Next Gen (2018)Next Gen (2018)
Next Gen is a gem. Full stop. I wasn’t expecting to enjoy it as much as I did, but once I sat down to watch it I couldn’t look away.
In a utopian future where everyone has their own personal robot and almost everything is automated, teenage Mai Su has an issue with the status quo. Her dad left her when she was little, and her mom turned to robots to keep her company.
Mai, feeling rejected, has taken this abandonment out on robots everywhere. When she runs into a military-grade machine her assumptions on AI are challenged. She and the robot must then work together to protect the ones they love.
It’s so good I cried. Like, twice.
I really, really enjoyed this movie beyond the fact that I’m biased towards robots. The animation is fantastic and the character designs are adorable. Think WALL-E meets Inside Out, but in a thriving utopian metropolis.
I will admit I was a bit shocked by how violent the film got in parts. Nothing with blood in it—because this is still a children’s film—but the robot battle at the end was a knock-down, drag-out brawl, full of ripped off limbs and missing eyeballs.
The story was engaging. Mai Su reminded me a lot of myself when I was younger and I felt like the world was against me.
And while I grew frustrated with her at parts—she’s manipulative towards the robot who adores her—I had to take a step back and think about her predicament. When I did, I realized that she was reacting in a way that made sense for her situation.
As mentioned, Mai’s father left her when she was young, and her mother turned to robots to fight off her own crushing loneliness. Mai blames machines for this, and in a world where everyone loves them, this has led to people ostracizing her for shunning them.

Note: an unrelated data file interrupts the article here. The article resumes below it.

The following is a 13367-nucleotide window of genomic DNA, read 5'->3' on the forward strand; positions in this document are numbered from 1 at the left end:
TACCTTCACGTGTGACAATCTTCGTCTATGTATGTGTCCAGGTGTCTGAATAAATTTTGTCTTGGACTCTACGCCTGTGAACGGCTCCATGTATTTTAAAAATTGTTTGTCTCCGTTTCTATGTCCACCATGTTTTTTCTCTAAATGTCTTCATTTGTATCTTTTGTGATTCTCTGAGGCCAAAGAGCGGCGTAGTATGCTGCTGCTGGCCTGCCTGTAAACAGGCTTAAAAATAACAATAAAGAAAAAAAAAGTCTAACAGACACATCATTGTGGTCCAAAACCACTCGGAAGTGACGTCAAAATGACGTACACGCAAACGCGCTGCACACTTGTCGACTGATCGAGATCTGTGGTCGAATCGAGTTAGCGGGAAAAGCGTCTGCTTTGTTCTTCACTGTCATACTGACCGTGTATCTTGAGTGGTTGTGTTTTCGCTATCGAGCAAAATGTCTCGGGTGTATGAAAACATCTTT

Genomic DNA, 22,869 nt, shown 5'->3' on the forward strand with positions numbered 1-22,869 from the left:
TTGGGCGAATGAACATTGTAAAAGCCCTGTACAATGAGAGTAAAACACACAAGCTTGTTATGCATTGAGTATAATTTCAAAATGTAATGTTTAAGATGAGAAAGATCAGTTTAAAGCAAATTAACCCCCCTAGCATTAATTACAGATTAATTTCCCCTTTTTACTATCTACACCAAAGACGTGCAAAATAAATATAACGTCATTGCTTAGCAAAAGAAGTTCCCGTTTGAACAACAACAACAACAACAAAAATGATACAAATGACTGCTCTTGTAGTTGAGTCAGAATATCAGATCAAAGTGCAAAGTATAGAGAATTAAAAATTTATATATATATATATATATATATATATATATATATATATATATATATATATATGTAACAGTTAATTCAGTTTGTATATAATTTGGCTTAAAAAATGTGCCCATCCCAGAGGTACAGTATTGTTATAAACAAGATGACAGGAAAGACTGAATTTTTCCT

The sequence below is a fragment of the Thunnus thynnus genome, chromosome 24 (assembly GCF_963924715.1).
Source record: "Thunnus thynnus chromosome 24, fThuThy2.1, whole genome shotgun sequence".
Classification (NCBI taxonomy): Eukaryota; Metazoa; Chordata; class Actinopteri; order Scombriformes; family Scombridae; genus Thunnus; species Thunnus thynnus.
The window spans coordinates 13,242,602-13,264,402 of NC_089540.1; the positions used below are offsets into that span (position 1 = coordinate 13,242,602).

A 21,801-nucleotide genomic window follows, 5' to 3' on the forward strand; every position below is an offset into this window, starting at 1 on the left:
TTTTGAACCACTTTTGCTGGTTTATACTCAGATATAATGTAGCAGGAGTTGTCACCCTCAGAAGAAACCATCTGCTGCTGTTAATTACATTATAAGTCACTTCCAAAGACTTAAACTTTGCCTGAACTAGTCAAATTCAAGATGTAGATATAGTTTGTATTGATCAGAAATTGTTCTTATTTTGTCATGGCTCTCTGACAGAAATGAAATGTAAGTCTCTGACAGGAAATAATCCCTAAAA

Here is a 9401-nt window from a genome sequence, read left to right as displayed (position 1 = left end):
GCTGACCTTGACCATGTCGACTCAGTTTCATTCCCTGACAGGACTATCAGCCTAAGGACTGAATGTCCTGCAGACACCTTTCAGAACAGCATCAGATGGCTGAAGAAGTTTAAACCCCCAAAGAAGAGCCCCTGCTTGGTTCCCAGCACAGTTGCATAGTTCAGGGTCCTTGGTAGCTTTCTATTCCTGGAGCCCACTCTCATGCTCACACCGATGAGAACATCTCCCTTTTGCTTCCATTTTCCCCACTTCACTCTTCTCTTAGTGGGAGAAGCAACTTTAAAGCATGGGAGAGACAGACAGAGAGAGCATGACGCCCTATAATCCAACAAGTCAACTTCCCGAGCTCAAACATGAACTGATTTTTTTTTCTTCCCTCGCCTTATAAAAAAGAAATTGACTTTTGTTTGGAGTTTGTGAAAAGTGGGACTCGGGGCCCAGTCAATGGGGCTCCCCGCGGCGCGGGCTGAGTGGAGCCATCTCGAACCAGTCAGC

The story behind 7723—the robot—is also great. As a military machine designed to kill, it’s incredibly touching to see how the robot rejects this programming once he gains a sense of self and turned towards pacifism.
7723 insists quite candidly throughout the film that we are more than where we came from. That we can become good if we choose to be good, and he does.
Even more touching is how the film pushes the idea that it is better to cling to the good memories of those we love instead of hanging on to old wounds. It’s an incredibly optimistic view of the future and a great message to send to children.
I was also happy with the dynamic between Mai and 7723. You can tell they are both lonely, and it was so interesting to see how they took that loneliness out on others.
A robot capable of great violence eschews it, while a girl with no power desperately seeks violence in order to protect herself. It was a lovely juxtaposition.
There was very little I disliked about this movie, beyond the “Tech Bro” character of Justin Pin being too close for comfort with how much he echoed the Silicon Valley stereotype.
The show also falls into the dreaded Purple Hair Trope with the character of Mai Su, which is rightly criticized as a whole and is a critique I agree with.
The plot twist to Justin Pin’s arc was really good, and despite my dislike of the Tech Bro stereotype, I think they pulled it off well.
The film also got me thinking about the ethical implications of robotic assistants, and how we might be more susceptible to their influence if we’re lonely.